stannate trihydrate (K2Sn(OH)6) and potassium hydroxide. The optimum conditions of the electrodeposition of tin were as follows: 40 g/L natSn, 20 g/L KOH, 115 g/L K2Sn(OH)6, DC current density of 5 A/dm2 with a bath temperature of 75 °C. The electroplated Tin-target was irradiated with 26.5 MeV protons at current of 180 μA
for 20 min. Solvent extraction of no-carrier-added 122Sb from irradiated Tin-natural target hydrochloric solution was investigated using di-n-butyl ether (C8H18O). Yields of about 3.61 MBq/μAh were experimentally obtained.
Use of a short rotary kiln with a cyclone preheater allowed the internal recirculation of volatile constituents, essentially
consisting of compounds of potassium, chlorine and sulphur. These compounds underwent partial condensation on the raw material
grains, composed mainly of calcite. The increasing concentration of volatile constituents created convenient conditions for
the crystallization of new phases, particularly sylvite. Beautiful crystals of this phase were formed, probably by the VLS
mechanism. Thermal analysis revealed that a liquid phase was formed in the system at the relatively low temperature of about
630C, which enhanced the reaction of silica with calcium carbonate, and spurrite was formed. Thus, the build-ups were composed
mainly of calcite, sylvite and spurrite, and in some cases also of calcium oxide and anhydrite. Sulphospurrite, gehlenite,
calcium langbeinite, dicalcium silicate and calcium aluminate, 12CaO7Al2O3 were found as minor components.
The chemical composition of aerosols emitted during coal combustion was studied as a function of particle size down to 0.01 m. The aerosol collections were carried out in a 81 MW capacity boiler that burned Venezuelan coal in a circulating fluidized bed combustion chamber. The samples were analyzed with upstream of the electrostatic precipitator using a Berner low-pressure impactor, which was quipped with a cyclone pre-cutter to avoid overloading of the first impaction stages. The samples were analyzed by INAA for up to about 40 elements. The elemental concentrations in the particulate matter for each impaction stage were plotted as a function of stage number (particle size). For the elements Na, Al, K, Ca, Sc, Ti, V, Ga, La and Sm, the concentration variation was limited to a factor of 2 to 4, and the concentrations of these elements were lower for the initial and final impactor stages than for the intermediate particle sizes. The variations were also limited to a factor of 2–4 for Mn, Fe, As, Sb and Th, butall these elements showed increasing concentrations with decreasing particle size. Still other elements, such as Ni, Cr, Co, Za, W, Mo and the halogens, were highly enriched (up to 20–100 fold) in the fine particles when compared with the coarse particles.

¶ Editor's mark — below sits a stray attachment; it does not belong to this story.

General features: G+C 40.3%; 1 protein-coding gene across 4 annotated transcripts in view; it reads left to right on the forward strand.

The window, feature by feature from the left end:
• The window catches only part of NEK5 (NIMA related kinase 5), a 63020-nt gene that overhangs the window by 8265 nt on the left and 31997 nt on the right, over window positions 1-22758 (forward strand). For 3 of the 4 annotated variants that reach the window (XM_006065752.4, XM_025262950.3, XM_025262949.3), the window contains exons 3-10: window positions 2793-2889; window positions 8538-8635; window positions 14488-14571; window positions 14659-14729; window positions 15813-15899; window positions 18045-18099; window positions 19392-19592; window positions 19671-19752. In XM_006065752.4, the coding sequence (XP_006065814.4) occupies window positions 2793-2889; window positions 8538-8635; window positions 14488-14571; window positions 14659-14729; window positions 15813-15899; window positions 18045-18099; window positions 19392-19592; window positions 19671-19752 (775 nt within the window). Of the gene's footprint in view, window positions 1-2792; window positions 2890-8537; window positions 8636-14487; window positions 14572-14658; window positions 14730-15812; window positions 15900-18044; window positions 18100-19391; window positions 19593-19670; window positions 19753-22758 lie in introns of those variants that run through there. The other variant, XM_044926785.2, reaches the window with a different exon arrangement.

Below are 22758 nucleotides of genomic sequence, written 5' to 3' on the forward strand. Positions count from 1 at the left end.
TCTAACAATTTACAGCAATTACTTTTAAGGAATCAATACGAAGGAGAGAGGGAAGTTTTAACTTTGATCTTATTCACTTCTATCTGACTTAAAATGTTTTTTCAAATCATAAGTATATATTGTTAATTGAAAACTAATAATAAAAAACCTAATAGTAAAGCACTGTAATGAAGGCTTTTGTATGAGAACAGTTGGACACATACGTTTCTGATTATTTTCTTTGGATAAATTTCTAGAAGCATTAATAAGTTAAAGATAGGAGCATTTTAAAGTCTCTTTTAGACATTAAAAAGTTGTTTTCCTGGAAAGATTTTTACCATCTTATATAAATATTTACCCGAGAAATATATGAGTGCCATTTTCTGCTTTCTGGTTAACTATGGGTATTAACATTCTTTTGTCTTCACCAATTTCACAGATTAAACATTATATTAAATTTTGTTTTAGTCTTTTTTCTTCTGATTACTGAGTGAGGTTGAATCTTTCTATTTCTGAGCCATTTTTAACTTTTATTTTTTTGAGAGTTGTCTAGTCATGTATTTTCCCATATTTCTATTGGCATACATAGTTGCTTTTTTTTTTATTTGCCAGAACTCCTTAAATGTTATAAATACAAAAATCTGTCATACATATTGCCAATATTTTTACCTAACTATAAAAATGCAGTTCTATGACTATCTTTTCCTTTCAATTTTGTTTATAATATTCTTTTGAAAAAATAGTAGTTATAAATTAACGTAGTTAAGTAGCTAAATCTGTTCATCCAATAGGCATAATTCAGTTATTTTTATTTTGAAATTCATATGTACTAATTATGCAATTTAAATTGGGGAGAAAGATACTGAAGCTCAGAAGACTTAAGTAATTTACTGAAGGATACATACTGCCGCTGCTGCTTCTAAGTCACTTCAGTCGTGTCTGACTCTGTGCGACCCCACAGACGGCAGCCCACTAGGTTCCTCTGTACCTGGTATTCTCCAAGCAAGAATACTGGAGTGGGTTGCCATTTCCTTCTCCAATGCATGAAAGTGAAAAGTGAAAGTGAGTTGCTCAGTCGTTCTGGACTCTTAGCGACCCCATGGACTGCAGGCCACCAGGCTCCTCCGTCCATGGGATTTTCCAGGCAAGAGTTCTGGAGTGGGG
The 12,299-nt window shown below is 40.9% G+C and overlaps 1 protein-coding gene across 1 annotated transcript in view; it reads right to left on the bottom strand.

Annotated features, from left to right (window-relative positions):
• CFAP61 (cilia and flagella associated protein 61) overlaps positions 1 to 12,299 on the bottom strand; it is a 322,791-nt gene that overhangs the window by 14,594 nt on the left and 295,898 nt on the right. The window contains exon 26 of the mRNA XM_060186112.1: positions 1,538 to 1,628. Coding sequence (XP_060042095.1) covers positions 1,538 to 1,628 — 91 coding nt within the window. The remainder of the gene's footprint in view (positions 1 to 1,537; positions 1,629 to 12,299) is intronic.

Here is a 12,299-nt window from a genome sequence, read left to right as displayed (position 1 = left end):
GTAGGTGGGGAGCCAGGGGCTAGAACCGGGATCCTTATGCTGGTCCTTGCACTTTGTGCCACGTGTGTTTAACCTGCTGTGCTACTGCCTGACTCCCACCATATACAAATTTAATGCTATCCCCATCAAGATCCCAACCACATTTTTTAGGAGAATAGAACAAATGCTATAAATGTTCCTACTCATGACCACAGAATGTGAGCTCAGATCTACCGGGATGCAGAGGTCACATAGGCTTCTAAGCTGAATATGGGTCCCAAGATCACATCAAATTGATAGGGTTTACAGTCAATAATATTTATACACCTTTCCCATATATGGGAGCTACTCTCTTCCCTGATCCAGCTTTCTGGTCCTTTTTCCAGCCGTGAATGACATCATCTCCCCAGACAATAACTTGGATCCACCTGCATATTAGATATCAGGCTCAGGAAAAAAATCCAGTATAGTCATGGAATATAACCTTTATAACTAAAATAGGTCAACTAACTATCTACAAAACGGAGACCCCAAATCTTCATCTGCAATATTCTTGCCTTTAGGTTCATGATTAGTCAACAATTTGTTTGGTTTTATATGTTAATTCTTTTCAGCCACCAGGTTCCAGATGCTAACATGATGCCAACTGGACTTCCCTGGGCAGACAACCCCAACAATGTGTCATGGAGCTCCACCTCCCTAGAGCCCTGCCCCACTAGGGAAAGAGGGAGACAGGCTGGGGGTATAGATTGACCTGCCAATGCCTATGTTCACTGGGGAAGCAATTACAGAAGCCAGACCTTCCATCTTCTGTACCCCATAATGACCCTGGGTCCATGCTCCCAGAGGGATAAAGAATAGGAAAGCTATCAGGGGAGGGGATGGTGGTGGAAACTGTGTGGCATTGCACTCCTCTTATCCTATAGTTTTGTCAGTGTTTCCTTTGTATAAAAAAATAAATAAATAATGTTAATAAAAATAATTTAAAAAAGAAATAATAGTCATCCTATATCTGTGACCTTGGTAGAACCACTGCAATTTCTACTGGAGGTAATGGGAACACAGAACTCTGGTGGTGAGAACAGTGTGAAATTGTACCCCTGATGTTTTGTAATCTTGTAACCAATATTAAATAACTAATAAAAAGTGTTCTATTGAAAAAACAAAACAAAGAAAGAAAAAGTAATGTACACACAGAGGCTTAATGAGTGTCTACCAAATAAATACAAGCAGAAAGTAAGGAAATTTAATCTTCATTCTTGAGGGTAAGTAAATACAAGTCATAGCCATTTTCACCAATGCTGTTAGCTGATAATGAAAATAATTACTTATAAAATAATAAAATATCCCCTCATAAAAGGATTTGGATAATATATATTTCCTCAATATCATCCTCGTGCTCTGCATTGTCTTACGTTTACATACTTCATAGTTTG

Negative health effects of uranium taken into the human body are related to both the chemical toxicity of the metal and its
radioactivity. A simple and reliable isotope dilution ICP-MS uranium bioassay technique was developed in this study. Use of
this technique at Los Alamos National Laboratory has not been previously described. Dilute urine was introduced to a Perkin
Elmer DRC II quadrupole ICP-MS via a PFA high solids nebulizer and a PFA cyclonic spray chamber cooled to 2 °C. Urine samples
acidified, digested, and diluted 5× generate a solution that is roughly 10% HNO3 that can be analyzed by ICP-MS to measure uranium concentrations >54 pg/mL and uranium isotopic ratios with high enough precision
and accuracy to determine if the uranium in a urine sample is natural. A three-stage rinsing routine is run between each sample
to minimize urine salt deposition and uranium memory effects. Regular use of this rinsing routine minimizes instrumental drift
and has produced a running 238U background of <7 cps.